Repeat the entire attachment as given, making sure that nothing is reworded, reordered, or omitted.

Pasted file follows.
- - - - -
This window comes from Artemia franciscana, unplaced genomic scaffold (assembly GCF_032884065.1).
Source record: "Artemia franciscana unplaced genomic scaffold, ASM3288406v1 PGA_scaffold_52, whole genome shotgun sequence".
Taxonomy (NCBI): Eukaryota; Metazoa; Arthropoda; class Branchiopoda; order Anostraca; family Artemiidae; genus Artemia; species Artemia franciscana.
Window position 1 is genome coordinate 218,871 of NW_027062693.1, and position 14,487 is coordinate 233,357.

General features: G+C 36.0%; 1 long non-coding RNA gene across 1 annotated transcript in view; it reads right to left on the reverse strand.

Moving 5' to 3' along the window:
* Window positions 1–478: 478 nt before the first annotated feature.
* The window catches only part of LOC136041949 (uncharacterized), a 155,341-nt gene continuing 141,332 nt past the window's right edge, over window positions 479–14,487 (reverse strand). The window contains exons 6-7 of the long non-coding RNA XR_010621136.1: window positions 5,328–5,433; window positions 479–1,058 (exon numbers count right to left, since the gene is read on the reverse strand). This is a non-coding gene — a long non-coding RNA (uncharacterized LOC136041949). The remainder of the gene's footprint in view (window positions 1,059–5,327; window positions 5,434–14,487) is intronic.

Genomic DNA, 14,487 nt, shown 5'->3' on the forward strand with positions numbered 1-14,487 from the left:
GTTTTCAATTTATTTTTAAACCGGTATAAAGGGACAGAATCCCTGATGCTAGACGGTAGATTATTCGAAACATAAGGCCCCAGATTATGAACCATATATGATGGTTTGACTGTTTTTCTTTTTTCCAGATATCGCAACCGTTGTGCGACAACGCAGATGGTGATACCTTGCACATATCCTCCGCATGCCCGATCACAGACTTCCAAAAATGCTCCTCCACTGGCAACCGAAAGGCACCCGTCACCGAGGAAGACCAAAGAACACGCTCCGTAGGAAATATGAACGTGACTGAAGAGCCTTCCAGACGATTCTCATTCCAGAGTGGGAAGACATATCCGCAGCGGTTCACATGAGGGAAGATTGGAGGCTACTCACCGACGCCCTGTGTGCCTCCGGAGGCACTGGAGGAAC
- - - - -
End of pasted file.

This window comes from Artemia franciscana, unplaced genomic scaffold (assembly GCF_032884065.1).
Source record: "Artemia franciscana unplaced genomic scaffold, ASM3288406v1 PGA_scaffold_52, whole genome shotgun sequence".
Taxonomy (NCBI): Eukaryota; Metazoa; Arthropoda; class Branchiopoda; order Anostraca; family Artemiidae; genus Artemia; species Artemia franciscana.
Window position 1 is genome coordinate 218,871 of NW_027062693.1, and position 14,487 is coordinate 233,357.

General features: G+C 36.0%; 1 long non-coding RNA gene across 1 annotated transcript in view; it reads right to left on the reverse strand.

Moving 5' to 3' along the window:
* Window positions 1–478: 478 nt before the first annotated feature.
* The window catches only part of LOC136041949 (uncharacterized), a 155,341-nt gene continuing 141,332 nt past the window's right edge, over window positions 479–14,487 (reverse strand). The window contains exons 6-7 of the long non-coding RNA XR_010621136.1: window positions 5,328–5,433; window positions 479–1,058 (exon numbers count right to left, since the gene is read on the reverse strand). This is a non-coding gene — a long non-coding RNA (uncharacterized LOC136041949). The remainder of the gene's footprint in view (window positions 1,059–5,327; window positions 5,434–14,487) is intronic.

Genomic DNA, 14,487 nt, shown 5'->3' on the forward strand with positions numbered 1-14,487 from the left:
GTTTTCAATTTATTTTTAAACCGGTATAAAGGGACAGAATCCCTGATGCTAGACGGTAGATTATTCGAAACATAAGGCCCCAGATTATGAACCATATATGATGGTTTGACTGTTTTTCTTTTTTCCAGATATCGCAACCGTTGTGCGACAACGCAGATGGTGATACCTTGCACATATCCTCCGCATGCCCGATCACAGACTTCCAAAAATGCTCCTCCACTGGCAACCGAAAGGCACCCGTCACCGAGGAAGACCAAAGAACACGCTCCGTAGGAAATATGAACGTGACTGAAGAGCCTTCCAGACGATTCTCATTCCAGAGTGGGAAGACATATCCGCAGCGGTTCACATGAGGGAAGATTGGAGGCTACTCACCGACGCCCTGTGTGCCTCCGGAGGCACTGGAGGAAC